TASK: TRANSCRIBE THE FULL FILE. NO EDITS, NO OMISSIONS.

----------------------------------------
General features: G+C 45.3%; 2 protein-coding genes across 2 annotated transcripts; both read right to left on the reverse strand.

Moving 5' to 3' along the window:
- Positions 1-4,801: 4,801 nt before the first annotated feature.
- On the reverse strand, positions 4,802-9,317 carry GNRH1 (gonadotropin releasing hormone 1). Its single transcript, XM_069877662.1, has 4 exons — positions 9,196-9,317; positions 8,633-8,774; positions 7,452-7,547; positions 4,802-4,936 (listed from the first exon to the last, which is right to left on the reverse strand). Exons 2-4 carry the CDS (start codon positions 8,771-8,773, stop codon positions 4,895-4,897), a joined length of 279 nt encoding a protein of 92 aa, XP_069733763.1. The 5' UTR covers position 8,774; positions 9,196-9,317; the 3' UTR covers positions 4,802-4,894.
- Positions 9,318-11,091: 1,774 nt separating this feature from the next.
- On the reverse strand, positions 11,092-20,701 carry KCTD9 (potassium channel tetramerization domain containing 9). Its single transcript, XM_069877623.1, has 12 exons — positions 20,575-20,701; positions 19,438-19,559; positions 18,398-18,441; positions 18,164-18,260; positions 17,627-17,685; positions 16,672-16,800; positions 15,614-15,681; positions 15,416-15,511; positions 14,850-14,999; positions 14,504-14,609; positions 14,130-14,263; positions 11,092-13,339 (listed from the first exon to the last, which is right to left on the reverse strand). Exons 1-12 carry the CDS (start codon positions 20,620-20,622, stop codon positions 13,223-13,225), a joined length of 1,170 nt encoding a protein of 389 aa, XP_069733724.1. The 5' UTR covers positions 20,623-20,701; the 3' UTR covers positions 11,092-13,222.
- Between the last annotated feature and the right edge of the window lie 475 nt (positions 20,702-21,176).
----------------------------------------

General features: G+C 45.3%; 2 protein-coding genes across 2 annotated transcripts; both read right to left on the reverse strand.

Moving 5' to 3' along the window:
- Positions 1-4,801: 4,801 nt before the first annotated feature.
- On the reverse strand, positions 4,802-9,317 carry GNRH1 (gonadotropin releasing hormone 1). Its single transcript, XM_069877662.1, has 4 exons — positions 9,196-9,317; positions 8,633-8,774; positions 7,452-7,547; positions 4,802-4,936 (listed from the first exon to the last, which is right to left on the reverse strand). Exons 2-4 carry the CDS (start codon positions 8,771-8,773, stop codon positions 4,895-4,897), a joined length of 279 nt encoding a protein of 92 aa, XP_069733763.1. The 5' UTR covers position 8,774; positions 9,196-9,317; the 3' UTR covers positions 4,802-4,894.
- Positions 9,318-11,091: 1,774 nt separating this feature from the next.
- On the reverse strand, positions 11,092-20,701 carry KCTD9 (potassium channel tetramerization domain containing 9). Its single transcript, XM_069877623.1, has 12 exons — positions 20,575-20,701; positions 19,438-19,559; positions 18,398-18,441; positions 18,164-18,260; positions 17,627-17,685; positions 16,672-16,800; positions 15,614-15,681; positions 15,416-15,511; positions 14,850-14,999; positions 14,504-14,609; positions 14,130-14,263; positions 11,092-13,339 (listed from the first exon to the last, which is right to left on the reverse strand). Exons 1-12 carry the CDS (start codon positions 20,620-20,622, stop codon positions 13,223-13,225), a joined length of 1,170 nt encoding a protein of 389 aa, XP_069733724.1. The 5' UTR covers positions 20,623-20,701; the 3' UTR covers positions 11,092-13,222.
- Between the last annotated feature and the right edge of the window lie 475 nt (positions 20,702-21,176).